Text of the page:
municipalities = jSoupLink`ParseHTML[
   "http://en.wikipedia.org/wiki/List_of_municipalities_of_Sweden",
   "table.wikitable.sortable td",
   "text"
   ];
municipalities = Partition[municipalities, 9];

ds = Dataset@Composition[
     Map[AssociationThread],
     Map[(headers -> #) &]
     ][municipalities];

Now if you want to select all municipalities that belong to the county Västra Götaland you just have to type

ds[Select[#County == "Västra Götaland County" &], "Municipality"] // Normal

{"Ale Municipality", "Alingsås Municipality", "Bengtsfors \ Municipality", "Bollebygd Municipality", ...

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  • $\begingroup$ @Kuba Thank you, I changed it. $\endgroup$ – C. E. Oct 26 '15 at 11:29
  • $\begingroup$ It gives an error "A Java exception occurred: "java.lang.ClassNotFoundException: \ org.jsoup.Jsoup" when loading the module $\endgroup$ – Prastt Dec 12 '15 at 22:15
  • $\begingroup$ @Prastt My instructions for how to load the package were not very good, please look at the new instructions in this post. $\endgroup$ – C. E. Dec 12 '15 at 22:36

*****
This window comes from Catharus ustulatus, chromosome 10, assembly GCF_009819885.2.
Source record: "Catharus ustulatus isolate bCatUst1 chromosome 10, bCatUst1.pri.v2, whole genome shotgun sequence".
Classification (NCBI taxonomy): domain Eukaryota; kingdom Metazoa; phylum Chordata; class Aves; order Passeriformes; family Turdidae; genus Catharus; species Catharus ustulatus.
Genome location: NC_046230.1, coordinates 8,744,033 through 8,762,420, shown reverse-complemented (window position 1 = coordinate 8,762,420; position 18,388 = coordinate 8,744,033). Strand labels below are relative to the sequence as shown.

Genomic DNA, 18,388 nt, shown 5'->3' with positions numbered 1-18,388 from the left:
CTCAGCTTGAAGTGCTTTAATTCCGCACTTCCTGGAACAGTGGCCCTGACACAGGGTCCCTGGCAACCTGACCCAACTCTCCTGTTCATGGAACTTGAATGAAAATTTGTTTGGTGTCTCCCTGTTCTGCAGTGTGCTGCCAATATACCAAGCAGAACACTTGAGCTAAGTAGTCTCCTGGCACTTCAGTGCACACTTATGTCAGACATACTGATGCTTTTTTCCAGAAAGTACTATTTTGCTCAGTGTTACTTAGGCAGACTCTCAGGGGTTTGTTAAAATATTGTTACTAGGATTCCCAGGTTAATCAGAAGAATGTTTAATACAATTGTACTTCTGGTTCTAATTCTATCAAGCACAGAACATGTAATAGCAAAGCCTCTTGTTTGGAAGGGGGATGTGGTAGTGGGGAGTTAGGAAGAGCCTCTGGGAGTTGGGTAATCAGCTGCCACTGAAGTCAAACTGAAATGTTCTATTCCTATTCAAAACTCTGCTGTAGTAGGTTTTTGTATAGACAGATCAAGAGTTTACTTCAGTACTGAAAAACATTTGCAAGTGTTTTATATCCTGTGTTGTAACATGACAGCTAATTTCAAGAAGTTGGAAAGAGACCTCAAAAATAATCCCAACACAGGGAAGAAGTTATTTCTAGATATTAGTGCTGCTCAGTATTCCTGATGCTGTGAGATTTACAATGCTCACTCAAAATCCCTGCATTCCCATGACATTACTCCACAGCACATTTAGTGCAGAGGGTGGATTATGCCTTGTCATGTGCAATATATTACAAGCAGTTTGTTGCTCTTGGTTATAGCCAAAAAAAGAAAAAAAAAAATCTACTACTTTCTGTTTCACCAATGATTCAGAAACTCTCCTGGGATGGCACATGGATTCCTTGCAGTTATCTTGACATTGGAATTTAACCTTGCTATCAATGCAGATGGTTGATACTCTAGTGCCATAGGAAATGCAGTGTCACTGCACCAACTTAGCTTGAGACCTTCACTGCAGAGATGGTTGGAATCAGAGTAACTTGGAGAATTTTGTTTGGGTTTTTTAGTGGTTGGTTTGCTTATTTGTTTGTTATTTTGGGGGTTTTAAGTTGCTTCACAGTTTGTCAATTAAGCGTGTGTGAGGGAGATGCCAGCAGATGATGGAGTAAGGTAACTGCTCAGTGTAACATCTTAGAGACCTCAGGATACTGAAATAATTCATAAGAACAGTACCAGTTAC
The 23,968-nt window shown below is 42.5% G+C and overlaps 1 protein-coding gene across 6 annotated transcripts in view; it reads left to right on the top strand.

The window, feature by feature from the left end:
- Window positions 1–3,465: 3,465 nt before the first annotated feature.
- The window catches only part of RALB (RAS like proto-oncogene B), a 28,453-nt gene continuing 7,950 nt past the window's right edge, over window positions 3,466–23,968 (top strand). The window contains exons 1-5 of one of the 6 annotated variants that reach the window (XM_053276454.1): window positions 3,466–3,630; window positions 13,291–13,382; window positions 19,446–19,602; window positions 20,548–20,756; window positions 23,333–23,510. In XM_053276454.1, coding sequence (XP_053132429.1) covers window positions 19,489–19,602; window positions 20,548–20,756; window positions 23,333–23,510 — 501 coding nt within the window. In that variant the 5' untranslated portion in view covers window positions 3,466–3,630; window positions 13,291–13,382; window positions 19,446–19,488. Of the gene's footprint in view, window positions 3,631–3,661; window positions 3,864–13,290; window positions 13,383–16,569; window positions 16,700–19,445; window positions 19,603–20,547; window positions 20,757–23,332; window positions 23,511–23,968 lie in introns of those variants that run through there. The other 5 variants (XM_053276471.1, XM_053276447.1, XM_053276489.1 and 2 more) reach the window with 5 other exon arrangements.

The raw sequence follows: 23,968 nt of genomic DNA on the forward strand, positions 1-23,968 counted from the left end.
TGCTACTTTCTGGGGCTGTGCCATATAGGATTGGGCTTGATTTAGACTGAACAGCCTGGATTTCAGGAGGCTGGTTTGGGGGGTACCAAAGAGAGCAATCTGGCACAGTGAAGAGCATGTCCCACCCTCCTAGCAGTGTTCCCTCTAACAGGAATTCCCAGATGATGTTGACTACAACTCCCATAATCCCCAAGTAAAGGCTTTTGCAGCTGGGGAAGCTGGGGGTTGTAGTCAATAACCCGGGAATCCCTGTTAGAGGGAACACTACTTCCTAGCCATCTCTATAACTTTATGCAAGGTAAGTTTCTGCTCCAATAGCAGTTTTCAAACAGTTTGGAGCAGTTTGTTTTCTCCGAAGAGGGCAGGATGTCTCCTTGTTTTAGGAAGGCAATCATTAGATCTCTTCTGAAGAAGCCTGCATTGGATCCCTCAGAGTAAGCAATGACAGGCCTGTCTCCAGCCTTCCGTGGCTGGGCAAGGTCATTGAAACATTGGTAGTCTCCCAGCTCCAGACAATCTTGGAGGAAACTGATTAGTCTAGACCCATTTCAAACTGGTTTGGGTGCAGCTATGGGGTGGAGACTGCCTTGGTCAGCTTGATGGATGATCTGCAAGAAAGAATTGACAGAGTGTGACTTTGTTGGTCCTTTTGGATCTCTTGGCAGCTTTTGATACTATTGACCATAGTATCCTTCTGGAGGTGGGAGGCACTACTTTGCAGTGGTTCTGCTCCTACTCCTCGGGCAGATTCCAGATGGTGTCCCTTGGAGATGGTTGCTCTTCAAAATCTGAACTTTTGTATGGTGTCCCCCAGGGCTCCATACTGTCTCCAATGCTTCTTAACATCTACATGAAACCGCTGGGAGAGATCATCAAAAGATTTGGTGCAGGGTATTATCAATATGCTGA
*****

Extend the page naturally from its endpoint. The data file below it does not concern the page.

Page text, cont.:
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If you are looking for a simple quick fix solution.

  1. Download http://nodejs.org/
  2. run npm install jquery
  3. Example http://pastebin.com/raw.php?i=E2t9hSYu

Code

(function () {    
  var env = require('jsdom').env,
      // first argument can be html string, filename, or url
      html = '<html><body><h1>Hello World!</h1><p class="hello">Heya Big World!</body></html>';

  env(html, function (errors, window) {
    console.log(errors);

    var $ = require('jquery')(window);
    console.log($('.hello').text());
  });
}());

Then you can call the script using something like

Import["!node script.js", "Text"]

The data should be outputted to the console. There is a slight bug listed here on Windows

Run Command Not Executing Node

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    $\begingroup$ I think the question was about how to access the functionality from Mathematica and how to get back the results to Mathematica again. $\endgroup$ – Szabolcs Feb 10 '15 at 1:36
  • $\begingroup$ Yes, what Szabolcs said; I often use jQuery to quickly extract some piece of information from HTML, but here I'm looking for ways to integrate jQuery style selectors seamlessly with Mathematica. $\endgroup$ – C. E. Feb 10 '15 at 1:48
  • $\begingroup$ @Pickett Your answer is very well done compared to mine. If you use Watch File Directory and fs.writeFile(filename, data[, options], callback) it should be seamless with a temporary file. I am not familiar enough with the C hooks. $\endgroup$ – William Feb 10 '15 at 1:59